Thursday, September 19, 2013

Child-Lead Chores



We started the day working on random chores throughout the house. Then my daughter wanted to play her favorite "game" Jake and the Neverland Pirates. Typically we dress up a little (swords, pixie dust, a map, bandanas, etc...) and pretend to be jumping the water or saving something from the mean Captain Hook. After playing for quite a while, I needed to get back to cleaning but she insisted that we continue to play. I really wanted to do both. But how?

She had a map that she had created which told us where we needed to go. My husband then came home and reminded us that it was "Talk Like a Pirate Day" so we went all out. We got dressed up in full Jake and the Neverland Pirates outfits and began our adventure! (See, here is the before... I didn't do my usual 'straighten the room before I take blog pictures' routine!)


Our first stop was the library, which needed to be tidied up a bit. So, that became our "pirate problem" to solve.



We straightened up the library, grabbed our imaginary gold doubloons and took a look at our map to see where to go next.



We made our way through the house cleaning, organizing and grabbing those gold doubloons. I tried to let her pick what needed to be cleaned in each room and let her "read" the map to tell us where to go next. I did have to take charge after a while when the baby was crying and needed to join the fun (he gets to be Skully when we play)






On a car ride we looked up how to talk like a pirate and learned words like "Arrr!" and "avast!" Plus we learned what a bilge rat is (they use that phrase in Peter Pan, another one of our pirate-ing favorites!) Just a bonus for you, here is the sign language for "pirate." How fun!


Besides the fun that Talk Like a Pirate Day can be, we used an opportunity (she scribbled and called it a map) to let her lead the way to cleaning the house. It was fun and she got to do child age-appropriate chores. Now, to be honest, we did not get as much done as I would have liked, but teaching her to be responsible and take charge (and clean her room), were better payoffs in the long run than having the sparkling clean kitchen I wanted! (notice no pics from the kitchen..ha!)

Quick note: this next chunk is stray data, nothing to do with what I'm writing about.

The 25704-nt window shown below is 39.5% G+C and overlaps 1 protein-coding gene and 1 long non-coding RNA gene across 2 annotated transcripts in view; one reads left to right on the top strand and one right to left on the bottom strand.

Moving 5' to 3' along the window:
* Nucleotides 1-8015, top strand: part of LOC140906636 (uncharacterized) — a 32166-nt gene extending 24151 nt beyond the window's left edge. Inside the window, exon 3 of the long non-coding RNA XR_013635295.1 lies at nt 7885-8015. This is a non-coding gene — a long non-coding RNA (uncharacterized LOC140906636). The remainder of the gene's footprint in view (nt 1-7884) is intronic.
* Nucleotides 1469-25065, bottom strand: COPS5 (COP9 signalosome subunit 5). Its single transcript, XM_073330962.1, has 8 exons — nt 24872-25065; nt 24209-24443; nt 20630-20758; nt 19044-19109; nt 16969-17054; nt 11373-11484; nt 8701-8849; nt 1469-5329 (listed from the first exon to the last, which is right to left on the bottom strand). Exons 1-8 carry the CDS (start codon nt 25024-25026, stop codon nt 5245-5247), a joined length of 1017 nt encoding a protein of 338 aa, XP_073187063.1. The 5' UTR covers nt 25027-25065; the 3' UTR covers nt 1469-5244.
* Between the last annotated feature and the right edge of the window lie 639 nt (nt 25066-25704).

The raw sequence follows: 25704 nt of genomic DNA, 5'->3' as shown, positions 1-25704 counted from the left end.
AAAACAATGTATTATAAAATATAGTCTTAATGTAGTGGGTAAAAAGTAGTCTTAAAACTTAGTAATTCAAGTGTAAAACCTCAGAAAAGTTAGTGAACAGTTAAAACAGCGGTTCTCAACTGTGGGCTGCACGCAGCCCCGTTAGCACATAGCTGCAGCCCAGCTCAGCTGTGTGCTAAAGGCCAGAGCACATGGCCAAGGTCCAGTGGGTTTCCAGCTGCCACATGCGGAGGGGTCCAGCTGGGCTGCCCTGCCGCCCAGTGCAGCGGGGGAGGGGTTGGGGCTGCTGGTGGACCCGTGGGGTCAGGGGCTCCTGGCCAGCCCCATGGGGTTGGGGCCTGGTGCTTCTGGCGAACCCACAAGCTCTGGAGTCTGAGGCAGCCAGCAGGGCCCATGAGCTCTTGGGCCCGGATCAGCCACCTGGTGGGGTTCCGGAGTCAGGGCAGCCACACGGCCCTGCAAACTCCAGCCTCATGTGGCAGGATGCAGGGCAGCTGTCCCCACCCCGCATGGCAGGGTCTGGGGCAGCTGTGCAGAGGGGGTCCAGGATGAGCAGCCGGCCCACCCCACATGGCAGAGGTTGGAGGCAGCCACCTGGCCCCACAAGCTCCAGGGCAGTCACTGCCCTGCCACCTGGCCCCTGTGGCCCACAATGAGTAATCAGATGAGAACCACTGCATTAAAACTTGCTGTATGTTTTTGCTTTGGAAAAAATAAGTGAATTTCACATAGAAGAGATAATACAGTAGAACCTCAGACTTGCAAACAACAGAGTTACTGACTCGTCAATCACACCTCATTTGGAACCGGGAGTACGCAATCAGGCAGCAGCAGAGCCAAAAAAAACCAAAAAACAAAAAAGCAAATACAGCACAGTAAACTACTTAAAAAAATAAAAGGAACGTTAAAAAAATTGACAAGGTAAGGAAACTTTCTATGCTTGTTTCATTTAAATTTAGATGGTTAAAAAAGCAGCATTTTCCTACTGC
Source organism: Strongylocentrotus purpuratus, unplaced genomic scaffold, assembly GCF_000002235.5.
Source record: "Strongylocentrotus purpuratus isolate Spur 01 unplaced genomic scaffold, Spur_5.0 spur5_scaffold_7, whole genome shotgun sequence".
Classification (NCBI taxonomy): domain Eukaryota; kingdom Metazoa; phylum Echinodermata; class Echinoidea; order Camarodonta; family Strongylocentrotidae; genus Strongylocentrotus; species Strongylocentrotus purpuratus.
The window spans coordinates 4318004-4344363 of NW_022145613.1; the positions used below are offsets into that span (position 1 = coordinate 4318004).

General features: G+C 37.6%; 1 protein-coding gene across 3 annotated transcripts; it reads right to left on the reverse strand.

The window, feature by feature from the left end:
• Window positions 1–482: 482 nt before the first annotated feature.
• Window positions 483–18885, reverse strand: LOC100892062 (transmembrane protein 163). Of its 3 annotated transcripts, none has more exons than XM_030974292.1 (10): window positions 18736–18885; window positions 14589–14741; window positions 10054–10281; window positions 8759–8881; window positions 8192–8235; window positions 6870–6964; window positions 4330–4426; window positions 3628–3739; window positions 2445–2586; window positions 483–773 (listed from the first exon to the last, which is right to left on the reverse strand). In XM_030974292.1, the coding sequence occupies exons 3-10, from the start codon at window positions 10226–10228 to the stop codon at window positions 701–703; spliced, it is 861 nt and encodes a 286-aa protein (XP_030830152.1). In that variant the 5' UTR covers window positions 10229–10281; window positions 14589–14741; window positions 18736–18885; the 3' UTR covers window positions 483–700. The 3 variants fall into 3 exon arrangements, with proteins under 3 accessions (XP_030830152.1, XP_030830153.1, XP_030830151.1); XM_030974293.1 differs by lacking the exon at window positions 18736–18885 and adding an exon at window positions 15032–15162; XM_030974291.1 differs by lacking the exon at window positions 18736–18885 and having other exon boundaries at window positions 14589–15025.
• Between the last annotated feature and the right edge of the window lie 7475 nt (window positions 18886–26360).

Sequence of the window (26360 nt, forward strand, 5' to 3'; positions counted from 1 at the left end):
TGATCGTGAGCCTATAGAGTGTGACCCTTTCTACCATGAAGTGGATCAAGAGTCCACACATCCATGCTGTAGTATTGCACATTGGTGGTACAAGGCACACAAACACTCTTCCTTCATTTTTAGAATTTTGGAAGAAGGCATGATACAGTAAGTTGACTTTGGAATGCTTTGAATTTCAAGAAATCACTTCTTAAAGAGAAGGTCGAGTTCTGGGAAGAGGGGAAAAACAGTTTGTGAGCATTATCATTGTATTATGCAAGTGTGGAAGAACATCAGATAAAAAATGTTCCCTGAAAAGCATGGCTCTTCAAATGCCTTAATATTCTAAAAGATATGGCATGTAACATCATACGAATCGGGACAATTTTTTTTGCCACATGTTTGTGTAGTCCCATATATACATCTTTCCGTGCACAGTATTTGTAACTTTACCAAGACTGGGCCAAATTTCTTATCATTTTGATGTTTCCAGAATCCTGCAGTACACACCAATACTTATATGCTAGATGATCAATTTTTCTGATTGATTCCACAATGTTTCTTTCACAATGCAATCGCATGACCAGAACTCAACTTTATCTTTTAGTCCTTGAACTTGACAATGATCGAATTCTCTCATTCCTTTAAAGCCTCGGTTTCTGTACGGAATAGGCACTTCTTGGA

Oh! If I had seen this earlier I would have done this craft...maybe next year! Check out this great treasure chest. If I had prepared a little in advance, we could have actually collected gold doubloons as we cleaned and put them in our Team Treasure Chest. 

http://disney.go.com/disneyjunior/crafts/printables/jake-and-the-never-land-treasure-chest-1825076

Avast, me mateys! Go, smartly and do ye chores! Whether or not you talk like a pirate while you do those chores, have fun!





Monday, September 16, 2013

Bringing the Classroom Home Week 2 - Writing to a Friend



Big Sister is loving school! She knows most of the other student's names and talks about playing with them. We have talked about what makes a good friend and how to be a good friend. She did lots of exciting projects in class to learn each new friend's name.

Here's what she brought home:




The second project (garden of friends) helps me know who she is talking about and I can ask specific questions. I love to be able to ask about each friend by name.

One thing that I am not so good at is keeping in touch with old friends (sorry!). I am trying to develop good patterns in my children that I do not have. So, we started penpal-ing -is that a word? -with some friends that we see frequently but not frequently enough. 

Almost every time she makes a project she names a friend she would like to give it to. So this time, we started with a friend in mind and created something just for them. She decided she wanted to paint them a picture (they are sisters).


After we painted and let it dry, she worked on letter formation while addressing the letter to her friends. She told me what she wanted to write and I told her the letters or we sounded it out together and she got through B (apparently that was enough for Bella) and L (which was enough for Lili) as well as "thank you" and I finished it off with "for being my friend."